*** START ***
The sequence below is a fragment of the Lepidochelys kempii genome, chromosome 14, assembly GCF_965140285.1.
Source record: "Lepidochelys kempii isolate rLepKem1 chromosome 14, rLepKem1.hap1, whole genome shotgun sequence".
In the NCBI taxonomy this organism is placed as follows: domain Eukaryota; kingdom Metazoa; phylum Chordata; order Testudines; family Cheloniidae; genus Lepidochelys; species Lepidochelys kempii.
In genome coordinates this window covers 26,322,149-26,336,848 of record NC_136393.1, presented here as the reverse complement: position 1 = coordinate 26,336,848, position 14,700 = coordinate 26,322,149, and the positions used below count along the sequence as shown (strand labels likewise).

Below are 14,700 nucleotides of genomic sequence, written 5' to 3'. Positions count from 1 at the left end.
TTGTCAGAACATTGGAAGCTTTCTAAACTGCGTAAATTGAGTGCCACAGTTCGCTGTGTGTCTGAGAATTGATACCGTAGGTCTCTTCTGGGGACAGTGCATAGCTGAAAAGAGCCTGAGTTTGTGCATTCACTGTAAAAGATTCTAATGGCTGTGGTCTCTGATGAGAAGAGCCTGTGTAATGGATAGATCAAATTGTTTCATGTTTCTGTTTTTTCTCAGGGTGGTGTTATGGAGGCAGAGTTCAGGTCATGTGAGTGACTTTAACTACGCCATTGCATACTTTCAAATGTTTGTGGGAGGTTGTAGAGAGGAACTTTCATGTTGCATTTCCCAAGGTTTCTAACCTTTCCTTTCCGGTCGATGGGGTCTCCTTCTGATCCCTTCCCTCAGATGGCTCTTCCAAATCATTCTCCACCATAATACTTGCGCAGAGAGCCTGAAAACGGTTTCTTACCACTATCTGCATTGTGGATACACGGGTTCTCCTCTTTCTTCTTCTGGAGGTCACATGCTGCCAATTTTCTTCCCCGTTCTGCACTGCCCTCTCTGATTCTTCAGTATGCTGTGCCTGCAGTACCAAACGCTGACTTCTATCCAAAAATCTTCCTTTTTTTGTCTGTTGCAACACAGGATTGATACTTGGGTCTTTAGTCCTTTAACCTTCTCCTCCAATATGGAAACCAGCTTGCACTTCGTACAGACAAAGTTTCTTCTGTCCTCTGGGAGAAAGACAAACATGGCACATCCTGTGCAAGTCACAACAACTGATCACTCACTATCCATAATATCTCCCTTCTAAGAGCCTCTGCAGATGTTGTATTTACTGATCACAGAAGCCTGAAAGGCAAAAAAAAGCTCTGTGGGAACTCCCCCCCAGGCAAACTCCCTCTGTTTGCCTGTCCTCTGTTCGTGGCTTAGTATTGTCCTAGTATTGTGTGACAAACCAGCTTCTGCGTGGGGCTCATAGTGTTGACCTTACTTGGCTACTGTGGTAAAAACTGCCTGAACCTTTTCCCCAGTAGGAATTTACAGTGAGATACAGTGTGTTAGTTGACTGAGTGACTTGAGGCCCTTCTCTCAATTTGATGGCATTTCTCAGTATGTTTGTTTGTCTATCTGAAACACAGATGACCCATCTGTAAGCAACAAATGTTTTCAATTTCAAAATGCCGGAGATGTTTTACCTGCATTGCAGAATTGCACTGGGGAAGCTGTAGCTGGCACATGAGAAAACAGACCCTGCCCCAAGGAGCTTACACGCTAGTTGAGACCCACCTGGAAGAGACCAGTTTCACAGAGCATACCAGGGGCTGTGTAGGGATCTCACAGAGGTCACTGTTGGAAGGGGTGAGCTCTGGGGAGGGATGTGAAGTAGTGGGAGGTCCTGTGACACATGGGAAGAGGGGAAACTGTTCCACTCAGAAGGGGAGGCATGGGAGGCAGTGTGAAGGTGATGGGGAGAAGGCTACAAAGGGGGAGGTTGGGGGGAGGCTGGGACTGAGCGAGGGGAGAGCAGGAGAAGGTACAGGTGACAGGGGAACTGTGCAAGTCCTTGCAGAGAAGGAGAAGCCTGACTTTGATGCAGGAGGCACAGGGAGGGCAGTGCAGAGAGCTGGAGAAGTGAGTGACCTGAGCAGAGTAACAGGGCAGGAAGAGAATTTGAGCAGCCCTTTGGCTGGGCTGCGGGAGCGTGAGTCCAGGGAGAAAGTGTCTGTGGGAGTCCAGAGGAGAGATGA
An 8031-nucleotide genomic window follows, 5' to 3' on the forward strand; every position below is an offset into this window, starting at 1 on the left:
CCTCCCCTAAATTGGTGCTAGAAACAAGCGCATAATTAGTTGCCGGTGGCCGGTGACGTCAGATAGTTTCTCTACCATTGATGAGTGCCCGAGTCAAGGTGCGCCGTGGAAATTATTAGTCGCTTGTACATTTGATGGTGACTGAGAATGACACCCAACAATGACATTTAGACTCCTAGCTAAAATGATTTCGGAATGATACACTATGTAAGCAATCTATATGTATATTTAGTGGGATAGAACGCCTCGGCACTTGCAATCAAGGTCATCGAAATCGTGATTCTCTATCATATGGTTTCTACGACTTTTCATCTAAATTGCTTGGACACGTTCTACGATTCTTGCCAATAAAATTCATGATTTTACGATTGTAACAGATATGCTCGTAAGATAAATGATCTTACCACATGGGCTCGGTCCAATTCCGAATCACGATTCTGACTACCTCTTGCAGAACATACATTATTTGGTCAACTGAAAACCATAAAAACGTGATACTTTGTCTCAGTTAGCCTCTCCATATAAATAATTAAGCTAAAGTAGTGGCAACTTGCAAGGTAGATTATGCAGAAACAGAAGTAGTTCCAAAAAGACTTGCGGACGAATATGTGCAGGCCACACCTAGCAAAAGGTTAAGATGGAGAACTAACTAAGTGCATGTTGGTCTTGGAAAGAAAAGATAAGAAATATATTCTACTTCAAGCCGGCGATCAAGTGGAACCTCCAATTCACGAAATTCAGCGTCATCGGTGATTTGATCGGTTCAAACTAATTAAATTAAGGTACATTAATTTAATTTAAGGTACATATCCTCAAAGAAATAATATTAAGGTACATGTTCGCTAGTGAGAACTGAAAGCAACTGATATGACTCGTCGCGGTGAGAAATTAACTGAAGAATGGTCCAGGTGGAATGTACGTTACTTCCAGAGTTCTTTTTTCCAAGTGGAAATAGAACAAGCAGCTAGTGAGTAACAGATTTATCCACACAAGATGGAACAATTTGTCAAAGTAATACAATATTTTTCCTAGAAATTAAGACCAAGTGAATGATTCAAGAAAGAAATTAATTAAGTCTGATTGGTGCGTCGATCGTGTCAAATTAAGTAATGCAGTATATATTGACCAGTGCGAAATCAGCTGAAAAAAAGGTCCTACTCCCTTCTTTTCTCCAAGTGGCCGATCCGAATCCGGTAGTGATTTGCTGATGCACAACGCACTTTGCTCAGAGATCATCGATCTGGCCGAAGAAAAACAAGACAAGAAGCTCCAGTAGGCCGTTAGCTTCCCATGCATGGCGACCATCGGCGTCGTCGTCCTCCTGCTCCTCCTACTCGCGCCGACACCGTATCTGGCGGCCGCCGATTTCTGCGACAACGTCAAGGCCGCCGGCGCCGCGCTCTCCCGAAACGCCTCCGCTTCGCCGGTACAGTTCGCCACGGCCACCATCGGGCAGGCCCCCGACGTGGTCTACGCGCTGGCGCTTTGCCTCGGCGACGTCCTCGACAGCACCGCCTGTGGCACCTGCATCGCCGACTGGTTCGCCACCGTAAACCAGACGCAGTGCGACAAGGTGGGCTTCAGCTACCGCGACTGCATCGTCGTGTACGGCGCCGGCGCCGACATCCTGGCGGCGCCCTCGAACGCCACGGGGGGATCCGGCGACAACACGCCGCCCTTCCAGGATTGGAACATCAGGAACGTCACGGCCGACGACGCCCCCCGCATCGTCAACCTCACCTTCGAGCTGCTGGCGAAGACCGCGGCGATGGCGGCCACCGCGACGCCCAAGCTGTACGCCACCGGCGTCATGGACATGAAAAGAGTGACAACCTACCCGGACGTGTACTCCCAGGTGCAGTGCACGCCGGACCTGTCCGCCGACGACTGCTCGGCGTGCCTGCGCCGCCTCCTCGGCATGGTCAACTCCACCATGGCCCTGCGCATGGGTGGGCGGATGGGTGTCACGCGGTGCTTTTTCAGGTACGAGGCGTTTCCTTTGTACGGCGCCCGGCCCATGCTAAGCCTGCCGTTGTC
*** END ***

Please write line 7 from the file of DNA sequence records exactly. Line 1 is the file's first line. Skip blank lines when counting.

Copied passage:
An 8031-nucleotide genomic window follows, 5' to 3' on the forward strand; every position below is an offset into this window, starting at 1 on the left: